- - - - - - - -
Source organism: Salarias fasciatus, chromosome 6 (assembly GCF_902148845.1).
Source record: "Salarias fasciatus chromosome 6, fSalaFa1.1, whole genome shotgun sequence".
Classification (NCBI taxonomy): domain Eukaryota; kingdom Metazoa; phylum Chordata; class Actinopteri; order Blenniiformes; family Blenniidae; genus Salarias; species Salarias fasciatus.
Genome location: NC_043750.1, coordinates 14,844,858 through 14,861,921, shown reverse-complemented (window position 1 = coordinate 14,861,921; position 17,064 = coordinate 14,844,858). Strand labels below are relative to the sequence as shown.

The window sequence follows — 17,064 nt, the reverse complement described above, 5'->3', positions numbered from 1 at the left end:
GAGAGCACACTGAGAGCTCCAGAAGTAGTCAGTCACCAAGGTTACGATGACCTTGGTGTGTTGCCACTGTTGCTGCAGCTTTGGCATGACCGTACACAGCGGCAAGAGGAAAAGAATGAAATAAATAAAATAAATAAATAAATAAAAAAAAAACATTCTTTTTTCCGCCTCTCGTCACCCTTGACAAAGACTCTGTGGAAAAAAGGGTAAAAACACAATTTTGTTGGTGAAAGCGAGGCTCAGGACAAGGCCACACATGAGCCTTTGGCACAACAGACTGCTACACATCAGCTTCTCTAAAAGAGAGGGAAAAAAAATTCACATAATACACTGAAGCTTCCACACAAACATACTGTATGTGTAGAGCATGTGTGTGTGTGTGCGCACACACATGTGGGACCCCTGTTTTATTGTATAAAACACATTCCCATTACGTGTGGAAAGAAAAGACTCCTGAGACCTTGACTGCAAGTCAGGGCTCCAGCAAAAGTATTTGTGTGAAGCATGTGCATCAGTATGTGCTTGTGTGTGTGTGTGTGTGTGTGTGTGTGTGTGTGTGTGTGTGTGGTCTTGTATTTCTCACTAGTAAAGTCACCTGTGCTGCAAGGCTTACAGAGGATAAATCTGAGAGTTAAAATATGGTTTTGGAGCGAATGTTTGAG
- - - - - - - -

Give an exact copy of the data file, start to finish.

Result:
Source organism: Salarias fasciatus, chromosome 6 (assembly GCF_902148845.1).
Source record: "Salarias fasciatus chromosome 6, fSalaFa1.1, whole genome shotgun sequence".
Classification (NCBI taxonomy): domain Eukaryota; kingdom Metazoa; phylum Chordata; class Actinopteri; order Blenniiformes; family Blenniidae; genus Salarias; species Salarias fasciatus.
Genome location: NC_043750.1, coordinates 14,844,858 through 14,861,921, shown reverse-complemented (window position 1 = coordinate 14,861,921; position 17,064 = coordinate 14,844,858). Strand labels below are relative to the sequence as shown.

The window sequence follows — 17,064 nt, the reverse complement described above, 5'->3', positions numbered from 1 at the left end:
GAGAGCACACTGAGAGCTCCAGAAGTAGTCAGTCACCAAGGTTACGATGACCTTGGTGTGTTGCCACTGTTGCTGCAGCTTTGGCATGACCGTACACAGCGGCAAGAGGAAAAGAATGAAATAAATAAAATAAATAAATAAATAAAAAAAAAACATTCTTTTTTCCGCCTCTCGTCACCCTTGACAAAGACTCTGTGGAAAAAAGGGTAAAAACACAATTTTGTTGGTGAAAGCGAGGCTCAGGACAAGGCCACACATGAGCCTTTGGCACAACAGACTGCTACACATCAGCTTCTCTAAAAGAGAGGGAAAAAAAATTCACATAATACACTGAAGCTTCCACACAAACATACTGTATGTGTAGAGCATGTGTGTGTGTGTGCGCACACACATGTGGGACCCCTGTTTTATTGTATAAAACACATTCCCATTACGTGTGGAAAGAAAAGACTCCTGAGACCTTGACTGCAAGTCAGGGCTCCAGCAAAAGTATTTGTGTGAAGCATGTGCATCAGTATGTGCTTGTGTGTGTGTGTGTGTGTGTGTGTGTGTGTGTGTGTGTGTGTGGTCTTGTATTTCTCACTAGTAAAGTCACCTGTGCTGCAAGGCTTACAGAGGATAAATCTGAGAGTTAAAATATGGTTTTGGAGCGAATGTTTGAG